You mentioned the rules of screenwriting. After doing this for 17 years, do you have your own list of rules?
For me, it’s just process. I know what my weakness and strengths are. Like anybody, I try to work towards my strengths. It’s all about planning. I used to start out with there’s bare bones outline, but now I do this very detailed treatment before I write, which is usually over 15 pages. They include dialog, and it’s very rich and detailed.
So those outlines help avoid getting stuck halfway through a script searching for where to go?
Yeah, I can’t do that. If someone’s hired me, I don’t have time for that. The longest process is coming up with the treatment and breaking the story, and I’ve always been good at breaking the story.
Is it ever helpful having that time crunch?
Oh, yeah, deadlines are great. People react to them differently. If you’re a writer in Hollywood, they expect a draft in two weeks. Two weeks for me usually means I’m done with the first act [Laughs].
When you are serving as a work-for-hire writer, how different does your approach to the story become?
Everything’s very formal. When you’re writing something, you know what they’re going to tell you to change. Everything is going to be pushed into a very similar moral space and voice: shinny and poppy. I can write in that space, but it’s much more rewarding to write whatever the fuck I want. If you’re working on a job, you just have to suck it up and deliver. You do the best you can. It’s the job. You’re not going to get hired again if you’re burning people. As I speak, there’s lots of writers working on studio scripts which will never get made.
I know you had six or seven scripts written before Training Day. Do you ever plan on doing something with them?
[Laughs] Well, the stuff that never got made is not that good, and some of it isn’t my property. The earlier scripts of mine that didn’t get made didn’t get made for a reason [Laughs].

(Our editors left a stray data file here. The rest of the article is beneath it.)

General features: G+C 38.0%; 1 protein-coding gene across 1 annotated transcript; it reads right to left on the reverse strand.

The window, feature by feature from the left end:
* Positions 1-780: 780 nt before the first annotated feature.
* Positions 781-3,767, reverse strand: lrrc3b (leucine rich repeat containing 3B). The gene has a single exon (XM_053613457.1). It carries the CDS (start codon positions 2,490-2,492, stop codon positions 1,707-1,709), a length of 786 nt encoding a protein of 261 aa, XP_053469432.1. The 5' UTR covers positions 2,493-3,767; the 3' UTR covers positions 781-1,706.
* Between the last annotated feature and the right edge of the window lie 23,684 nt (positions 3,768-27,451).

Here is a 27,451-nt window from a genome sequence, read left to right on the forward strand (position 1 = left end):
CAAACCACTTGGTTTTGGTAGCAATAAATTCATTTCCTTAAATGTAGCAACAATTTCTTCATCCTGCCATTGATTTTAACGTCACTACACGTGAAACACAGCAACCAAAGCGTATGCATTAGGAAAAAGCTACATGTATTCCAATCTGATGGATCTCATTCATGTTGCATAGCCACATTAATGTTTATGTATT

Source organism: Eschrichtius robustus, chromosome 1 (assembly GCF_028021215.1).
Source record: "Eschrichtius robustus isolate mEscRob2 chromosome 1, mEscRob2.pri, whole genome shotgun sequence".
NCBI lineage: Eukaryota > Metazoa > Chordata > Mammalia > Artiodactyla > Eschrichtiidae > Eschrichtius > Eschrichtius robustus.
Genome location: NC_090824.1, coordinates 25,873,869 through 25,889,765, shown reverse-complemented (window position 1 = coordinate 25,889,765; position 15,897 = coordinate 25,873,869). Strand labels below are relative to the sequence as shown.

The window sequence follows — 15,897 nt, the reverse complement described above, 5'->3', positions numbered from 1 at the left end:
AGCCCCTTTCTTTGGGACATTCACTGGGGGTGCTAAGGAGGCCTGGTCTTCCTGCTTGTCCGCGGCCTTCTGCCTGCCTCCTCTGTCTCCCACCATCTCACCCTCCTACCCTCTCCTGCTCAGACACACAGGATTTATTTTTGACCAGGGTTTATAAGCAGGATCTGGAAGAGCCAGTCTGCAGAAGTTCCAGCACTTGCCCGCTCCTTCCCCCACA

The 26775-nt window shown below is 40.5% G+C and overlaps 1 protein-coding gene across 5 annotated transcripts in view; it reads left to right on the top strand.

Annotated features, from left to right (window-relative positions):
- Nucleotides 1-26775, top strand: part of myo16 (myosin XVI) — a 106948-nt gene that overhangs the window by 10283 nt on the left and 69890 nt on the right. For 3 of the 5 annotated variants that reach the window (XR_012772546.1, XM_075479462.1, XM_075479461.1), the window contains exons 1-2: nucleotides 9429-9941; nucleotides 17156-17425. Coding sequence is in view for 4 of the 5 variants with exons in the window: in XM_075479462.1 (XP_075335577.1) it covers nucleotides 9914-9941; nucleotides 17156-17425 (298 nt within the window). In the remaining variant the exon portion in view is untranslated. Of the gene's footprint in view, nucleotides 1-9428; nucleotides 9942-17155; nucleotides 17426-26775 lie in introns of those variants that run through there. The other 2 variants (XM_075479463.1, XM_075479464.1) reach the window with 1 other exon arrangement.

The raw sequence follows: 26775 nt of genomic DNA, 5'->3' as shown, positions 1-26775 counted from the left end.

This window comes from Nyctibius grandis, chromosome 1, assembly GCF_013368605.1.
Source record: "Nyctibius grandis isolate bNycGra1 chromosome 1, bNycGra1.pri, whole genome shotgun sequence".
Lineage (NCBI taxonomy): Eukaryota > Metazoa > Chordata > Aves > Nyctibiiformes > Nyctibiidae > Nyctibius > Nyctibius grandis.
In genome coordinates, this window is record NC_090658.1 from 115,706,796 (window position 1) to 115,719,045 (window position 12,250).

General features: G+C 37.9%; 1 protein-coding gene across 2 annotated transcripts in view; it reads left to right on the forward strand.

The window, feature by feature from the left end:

[Laughs] Were they more extreme than Harsh Times?
No, they just sucked. It takes a lot of time to really develop the craft and be a good writer.
Did you think they were brilliant at the time, though?
I thought they were brilliant. I thought people should’ve handed me bags of money for them. Oh God, I’ll never touch of those scripts. I’ll never dig up the old pirate’s chest to see what’s in there.
[Laughs] Did you know you wanted that semi-POV style with End of Watch from the beginning?
I got really specific with photographic style and what cameras we’d be using in the script. You know, that wasn’t done for me, but to help people involved in the movie to understand the photography and why we were seeing what we were seeing.
The style fluctuates right from the beginning. Did you want to establish that earlier on, rather thank having to break the rules all the time or have point-of-view shots that make no sense?
Yeah, the script started as a pure found footage kind of thing. In pre-production, I gravitated very quickly towards augmenting that stuff with normal operating cameras. In editing, I had all this footage, which me and my editor built the movie out of, with never worrying about genre expectation. Genre expectations can kill creativity. If you do something different, it will get hated. The best filmmakers can do everything on the approval list and knock it out of the park. For me, I have a hard time being creative when I have to color in between the lines.
Say when you’re not even writing as a work-for-hire, do you ever think it’s okay to give into conventions?
Kind of. A movie is a certain thing by definition. There’s nothing wrong with knocking out a good genre picture.
End of Watch opens in theaters this Friday, September 21st.